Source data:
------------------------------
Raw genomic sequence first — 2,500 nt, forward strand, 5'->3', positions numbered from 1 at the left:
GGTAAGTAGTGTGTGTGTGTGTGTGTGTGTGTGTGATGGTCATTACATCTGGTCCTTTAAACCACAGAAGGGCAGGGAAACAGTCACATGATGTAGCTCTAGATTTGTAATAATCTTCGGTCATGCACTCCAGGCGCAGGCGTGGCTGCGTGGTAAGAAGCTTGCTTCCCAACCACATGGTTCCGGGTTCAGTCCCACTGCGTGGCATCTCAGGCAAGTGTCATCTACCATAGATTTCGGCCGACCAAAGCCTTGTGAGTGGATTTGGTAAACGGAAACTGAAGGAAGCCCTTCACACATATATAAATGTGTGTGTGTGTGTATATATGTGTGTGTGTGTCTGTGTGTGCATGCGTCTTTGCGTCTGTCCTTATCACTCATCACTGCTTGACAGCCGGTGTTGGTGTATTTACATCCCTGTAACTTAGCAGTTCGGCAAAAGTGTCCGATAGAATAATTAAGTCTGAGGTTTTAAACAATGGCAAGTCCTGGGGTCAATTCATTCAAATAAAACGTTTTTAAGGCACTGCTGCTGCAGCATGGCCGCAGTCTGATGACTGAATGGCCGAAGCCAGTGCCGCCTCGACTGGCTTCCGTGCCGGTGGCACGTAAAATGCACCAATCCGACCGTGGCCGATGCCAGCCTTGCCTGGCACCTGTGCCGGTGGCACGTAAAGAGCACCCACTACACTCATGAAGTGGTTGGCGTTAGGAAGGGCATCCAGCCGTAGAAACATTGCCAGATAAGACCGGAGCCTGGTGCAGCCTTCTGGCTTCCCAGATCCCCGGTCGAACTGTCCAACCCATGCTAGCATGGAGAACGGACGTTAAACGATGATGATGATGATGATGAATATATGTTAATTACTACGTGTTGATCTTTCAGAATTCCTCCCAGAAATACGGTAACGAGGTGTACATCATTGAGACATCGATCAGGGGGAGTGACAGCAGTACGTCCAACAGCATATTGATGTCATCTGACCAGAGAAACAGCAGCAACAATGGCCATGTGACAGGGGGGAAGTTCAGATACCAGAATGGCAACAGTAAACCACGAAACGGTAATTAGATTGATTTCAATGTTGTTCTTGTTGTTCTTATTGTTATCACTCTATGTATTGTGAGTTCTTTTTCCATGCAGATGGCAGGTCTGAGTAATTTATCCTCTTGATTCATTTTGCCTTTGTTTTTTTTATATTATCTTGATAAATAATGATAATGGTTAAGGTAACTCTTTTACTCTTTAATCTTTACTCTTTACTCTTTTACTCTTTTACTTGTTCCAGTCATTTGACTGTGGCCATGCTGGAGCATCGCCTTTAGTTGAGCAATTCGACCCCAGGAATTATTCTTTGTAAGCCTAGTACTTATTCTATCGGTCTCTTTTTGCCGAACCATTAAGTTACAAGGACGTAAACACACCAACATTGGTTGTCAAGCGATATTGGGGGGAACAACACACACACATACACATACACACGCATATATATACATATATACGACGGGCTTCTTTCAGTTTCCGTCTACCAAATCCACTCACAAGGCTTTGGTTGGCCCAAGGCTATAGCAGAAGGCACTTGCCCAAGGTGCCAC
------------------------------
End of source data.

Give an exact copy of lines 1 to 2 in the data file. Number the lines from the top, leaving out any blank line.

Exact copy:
Raw genomic sequence first — 2,500 nt, forward strand, 5'->3', positions numbered from 1 at the left:
GGTAAGTAGTGTGTGTGTGTGTGTGTGTGTGTGTGATGGTCATTACATCTGGTCCTTTAAACCACAGAAGGGCAGGGAAACAGTCACATGATGTAGCTCTAGATTTGTAATAATCTTCGGTCATGCACTCCAGGCGCAGGCGTGGCTGCGTGGTAAGAAGCTTGCTTCCCAACCACATGGTTCCGGGTTCAGTCCCACTGCGTGGCATCTCAGGCAAGTGTCATCTACCATAGATTTCGGCCGACCAAAGCCTTGTGAGTGGATTTGGTAAACGGAAACTGAAGGAAGCCCTTCACACATATATAAATGTGTGTGTGTGTGTATATATGTGTGTGTGTGTCTGTGTGTGCATGCGTCTTTGCGTCTGTCCTTATCACTCATCACTGCTTGACAGCCGGTGTTGGTGTATTTACATCCCTGTAACTTAGCAGTTCGGCAAAAGTGTCCGATAGAATAATTAAGTCTGAGGTTTTAAACAATGGCAAGTCCTGGGGTCAATTCATTCAAATAAAACGTTTTTAAGGCACTGCTGCTGCAGCATGGCCGCAGTCTGATGACTGAATGGCCGAAGCCAGTGCCGCCTCGACTGGCTTCCGTGCCGGTGGCACGTAAAATGCACCAATCCGACCGTGGCCGATGCCAGCCTTGCCTGGCACCTGTGCCGGTGGCACGTAAAGAGCACCCACTACACTCATGAAGTGGTTGGCGTTAGGAAGGGCATCCAGCCGTAGAAACATTGCCAGATAAGACCGGAGCCTGGTGCAGCCTTCTGGCTTCCCAGATCCCCGGTCGAACTGTCCAACCCATGCTAGCATGGAGAACGGACGTTAAACGATGATGATGATGATGATGAATATATGTTAATTACTACGTGTTGATCTTTCAGAATTCCTCCCAGAAATACGGTAACGAGGTGTACATCATTGAGACATCGATCAGGGGGAGTGACAGCAGTACGTCCAACAGCATATTGATGTCATCTGACCAGAGAAACAGCAGCAACAATGGCCATGTGACAGGGGGGAAGTTCAGATACCAGAATGGCAACAGTAAACCACGAAACGGTAATTAGATTGATTTCAATGTTGTTCTTGTTGTTCTTATTGTTATCACTCTATGTATTGTGAGTTCTTTTTCCATGCAGATGGCAGGTCTGAGTAATTTATCCTCTTGATTCATTTTGCCTTTGTTTTTTTTATATTATCTTGATAAATAATGATAATGGTTAAGGTAACTCTTTTACTCTTTAATCTTTACTCTTTACTCTTTTACTCTTTTACTTGTTCCAGTCATTTGACTGTGGCCATGCTGGAGCATCGCCTTTAGTTGAGCAATTCGACCCCAGGAATTATTCTTTGTAAGCCTAGTACTTATTCTATCGGTCTCTTTTTGCCGAACCATTAAGTTACAAGGACGTAAACACACCAACATTGGTTGTCAAGCGATATTGGGGGGAACAACACACACACATACACATACACACGCATATATATACATATATACGACGGGCTTCTTTCAGTTTCCGTCTACCAAATCCACTCACAAGGCTTTGGTTGGCCCAAGGCTATAGCAGAAGGCACTTGCCCAAGGTGCCAC